Robotics Firm Selects Airport HQ Site

Move is latest addition to airport area’s R&D economic development hub

By Rick Wills

Published June 17, 2024

Read Time: 3 mins


A Pittsburgh robotics company whose technology strips paint from jets is relocating to an office park near Pittsburgh International Airport, the latest tech company to expand in the region.

Titan Robotics, company officials say, has outgrown its current office space on Pittsburgh’s South Side. The move also puts the company closer to a hangar at the airport where it has done testing for five years.

“We needed more space,” said Thad Magyar, Titan’s chief financial officer. “One advantage of the move that it brings all members of our team closer together.”

Tech Hub

The company’s decision to stay in Pittsburgh also reflects the region’s growing status as a tech hub.

“Our goal is to do our part to promote the economic viability of the region. The company is staying in the region and getting the space it needs for research and development,” said David Storer, director of commercial development for the Allegheny County Airport Authority.

Titian Robotics’ new headquarters will put the company closer to a hangar at the airport where it has done testing since 2019. (Courtesy of Titan Robotics)

Like many tech companies, Titan, founded in 2014, grew out of the storied robotics program at Carnegie Mellon University. The company has about 60 employees and has attracted some employees from other parts of the country.

“There’s a good tech ecosystem here with CMU, Pitt and Penn State. Pittsburgh has big-city sports and culture and a small-town feel, and a good cost of living,” Magyar said of the region.

Titan’s biggest contracts have been with the military. But the company’s clients are diversifying. Titan is now in contract negotiations with one commercial airline and in talks with another.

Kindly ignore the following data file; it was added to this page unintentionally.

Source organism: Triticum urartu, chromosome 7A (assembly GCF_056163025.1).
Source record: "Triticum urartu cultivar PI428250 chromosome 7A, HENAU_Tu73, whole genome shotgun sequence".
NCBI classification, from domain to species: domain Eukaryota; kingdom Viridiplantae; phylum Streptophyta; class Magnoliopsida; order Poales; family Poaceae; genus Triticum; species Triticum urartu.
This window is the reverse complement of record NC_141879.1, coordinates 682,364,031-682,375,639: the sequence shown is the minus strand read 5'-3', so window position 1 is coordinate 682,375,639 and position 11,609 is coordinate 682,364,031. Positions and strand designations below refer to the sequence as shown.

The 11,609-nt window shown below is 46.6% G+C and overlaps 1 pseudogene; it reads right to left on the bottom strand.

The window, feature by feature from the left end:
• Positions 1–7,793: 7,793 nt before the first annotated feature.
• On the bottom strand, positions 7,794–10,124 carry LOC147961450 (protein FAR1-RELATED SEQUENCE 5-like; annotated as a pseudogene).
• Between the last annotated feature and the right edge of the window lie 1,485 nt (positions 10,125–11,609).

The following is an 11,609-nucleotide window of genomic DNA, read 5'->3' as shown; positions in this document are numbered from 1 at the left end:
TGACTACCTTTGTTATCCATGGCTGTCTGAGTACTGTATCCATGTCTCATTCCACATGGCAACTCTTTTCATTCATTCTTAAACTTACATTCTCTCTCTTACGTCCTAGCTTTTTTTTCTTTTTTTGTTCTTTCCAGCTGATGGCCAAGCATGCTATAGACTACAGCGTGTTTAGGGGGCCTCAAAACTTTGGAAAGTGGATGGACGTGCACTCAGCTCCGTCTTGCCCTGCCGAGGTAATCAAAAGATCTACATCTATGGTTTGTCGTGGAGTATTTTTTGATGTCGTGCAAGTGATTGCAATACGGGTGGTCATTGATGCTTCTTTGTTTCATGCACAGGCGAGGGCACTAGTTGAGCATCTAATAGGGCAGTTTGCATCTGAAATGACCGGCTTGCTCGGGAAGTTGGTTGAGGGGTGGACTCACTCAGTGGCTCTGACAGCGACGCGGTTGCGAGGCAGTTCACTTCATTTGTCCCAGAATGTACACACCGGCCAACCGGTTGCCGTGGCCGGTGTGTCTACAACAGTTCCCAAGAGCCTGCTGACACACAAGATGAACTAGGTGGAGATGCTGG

Streamlined and cleaner process

Titan’s robots use lasers to remove paint from jets – a more efficient and clean method. In the past, removing old paint was a time-intensive process similar to sandblasting that produces about a ton of hazardous waste per jet, including hexavalent chromium, a carcinogen.

The company’s knowledge and experience led to a contract with the U.S. Air Force, which spends billions repainting F-16 fighter jets.

CMU Roots

Titan got its start through Carnegie Mellon University’s National Robotics Engineering Center.

While at CMU, the group received Air Force funding to develop the laser system to remove paint from an aircraft’s surface, a process that takes place during heavy maintenance checks, which occur once every few years. (Multiple layers of paint become too heavy for safe flight.)

The system was eventually vetted by the Air Force and approved for use after extensive testing at Hill Air Force Base in Utah, with Warner Robins Air Force Base in Georgia contracting with Titan in 2018.

Two robots use 6-kilowatt continuous-wave lasers to strip the paint off. When the laser hits the paint, it bursts into flame. “You’ll see a bright flash of light,” Rik Crowther, a senior engineer at Hill Air Force Base in Utah, told Popular Science. “We’re actually pulling the flame off the surface of the aircraft.”

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